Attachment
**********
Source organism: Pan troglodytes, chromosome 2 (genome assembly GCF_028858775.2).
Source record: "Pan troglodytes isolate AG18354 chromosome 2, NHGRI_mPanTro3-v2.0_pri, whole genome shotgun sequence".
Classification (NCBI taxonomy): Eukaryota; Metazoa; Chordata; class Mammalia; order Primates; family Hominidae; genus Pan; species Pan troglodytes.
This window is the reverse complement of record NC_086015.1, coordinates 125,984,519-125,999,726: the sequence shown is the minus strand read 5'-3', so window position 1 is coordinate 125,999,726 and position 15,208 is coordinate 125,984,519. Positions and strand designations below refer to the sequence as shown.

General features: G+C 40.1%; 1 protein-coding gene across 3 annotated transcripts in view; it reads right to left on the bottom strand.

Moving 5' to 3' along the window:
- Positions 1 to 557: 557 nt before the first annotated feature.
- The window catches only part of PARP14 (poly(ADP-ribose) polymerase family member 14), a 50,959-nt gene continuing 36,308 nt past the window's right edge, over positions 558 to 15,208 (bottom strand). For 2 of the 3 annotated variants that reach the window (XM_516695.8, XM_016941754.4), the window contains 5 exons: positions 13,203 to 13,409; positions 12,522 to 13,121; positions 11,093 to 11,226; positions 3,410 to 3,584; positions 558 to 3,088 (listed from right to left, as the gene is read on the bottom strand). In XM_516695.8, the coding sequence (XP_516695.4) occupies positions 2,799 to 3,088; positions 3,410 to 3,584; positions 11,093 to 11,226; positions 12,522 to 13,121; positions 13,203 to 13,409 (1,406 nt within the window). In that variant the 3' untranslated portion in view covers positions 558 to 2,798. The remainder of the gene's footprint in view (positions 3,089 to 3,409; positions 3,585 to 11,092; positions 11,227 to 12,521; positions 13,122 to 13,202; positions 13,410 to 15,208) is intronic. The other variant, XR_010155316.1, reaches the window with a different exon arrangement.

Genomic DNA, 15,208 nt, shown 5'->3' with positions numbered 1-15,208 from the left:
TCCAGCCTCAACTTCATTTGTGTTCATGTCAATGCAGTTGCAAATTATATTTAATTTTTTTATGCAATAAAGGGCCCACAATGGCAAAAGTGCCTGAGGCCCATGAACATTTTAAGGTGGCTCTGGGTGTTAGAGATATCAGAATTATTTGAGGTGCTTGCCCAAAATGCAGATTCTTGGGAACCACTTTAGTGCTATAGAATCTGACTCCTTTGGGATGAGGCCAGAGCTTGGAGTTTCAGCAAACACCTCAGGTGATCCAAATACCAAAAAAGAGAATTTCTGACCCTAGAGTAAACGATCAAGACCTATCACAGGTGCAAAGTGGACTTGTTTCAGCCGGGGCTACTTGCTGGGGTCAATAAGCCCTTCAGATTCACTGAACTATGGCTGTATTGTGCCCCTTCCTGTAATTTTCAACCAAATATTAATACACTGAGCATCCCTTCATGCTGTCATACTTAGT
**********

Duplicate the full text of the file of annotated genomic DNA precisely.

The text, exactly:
Source organism: Pan troglodytes, chromosome 2 (genome assembly GCF_028858775.2).
Source record: "Pan troglodytes isolate AG18354 chromosome 2, NHGRI_mPanTro3-v2.0_pri, whole genome shotgun sequence".
Classification (NCBI taxonomy): Eukaryota; Metazoa; Chordata; class Mammalia; order Primates; family Hominidae; genus Pan; species Pan troglodytes.
This window is the reverse complement of record NC_086015.1, coordinates 125,984,519-125,999,726: the sequence shown is the minus strand read 5'-3', so window position 1 is coordinate 125,999,726 and position 15,208 is coordinate 125,984,519. Positions and strand designations below refer to the sequence as shown.

General features: G+C 40.1%; 1 protein-coding gene across 3 annotated transcripts in view; it reads right to left on the bottom strand.

Moving 5' to 3' along the window:
- Positions 1 to 557: 557 nt before the first annotated feature.
- The window catches only part of PARP14 (poly(ADP-ribose) polymerase family member 14), a 50,959-nt gene continuing 36,308 nt past the window's right edge, over positions 558 to 15,208 (bottom strand). For 2 of the 3 annotated variants that reach the window (XM_516695.8, XM_016941754.4), the window contains 5 exons: positions 13,203 to 13,409; positions 12,522 to 13,121; positions 11,093 to 11,226; positions 3,410 to 3,584; positions 558 to 3,088 (listed from right to left, as the gene is read on the bottom strand). In XM_516695.8, the coding sequence (XP_516695.4) occupies positions 2,799 to 3,088; positions 3,410 to 3,584; positions 11,093 to 11,226; positions 12,522 to 13,121; positions 13,203 to 13,409 (1,406 nt within the window). In that variant the 3' untranslated portion in view covers positions 558 to 2,798. The remainder of the gene's footprint in view (positions 3,089 to 3,409; positions 3,585 to 11,092; positions 11,227 to 12,521; positions 13,122 to 13,202; positions 13,410 to 15,208) is intronic. The other variant, XR_010155316.1, reaches the window with a different exon arrangement.

Genomic DNA, 15,208 nt, shown 5'->3' with positions numbered 1-15,208 from the left:
TCCAGCCTCAACTTCATTTGTGTTCATGTCAATGCAGTTGCAAATTATATTTAATTTTTTTATGCAATAAAGGGCCCACAATGGCAAAAGTGCCTGAGGCCCATGAACATTTTAAGGTGGCTCTGGGTGTTAGAGATATCAGAATTATTTGAGGTGCTTGCCCAAAATGCAGATTCTTGGGAACCACTTTAGTGCTATAGAATCTGACTCCTTTGGGATGAGGCCAGAGCTTGGAGTTTCAGCAAACACCTCAGGTGATCCAAATACCAAAAAAGAGAATTTCTGACCCTAGAGTAAACGATCAAGACCTATCACAGGTGCAAAGTGGACTTGTTTCAGCCGGGGCTACTTGCTGGGGTCAATAAGCCCTTCAGATTCACTGAACTATGGCTGTATTGTGCCCCTTCCTGTAATTTTCAACCAAATATTAATACACTGAGCATCCCTTCATGCTGTCATACTTAGT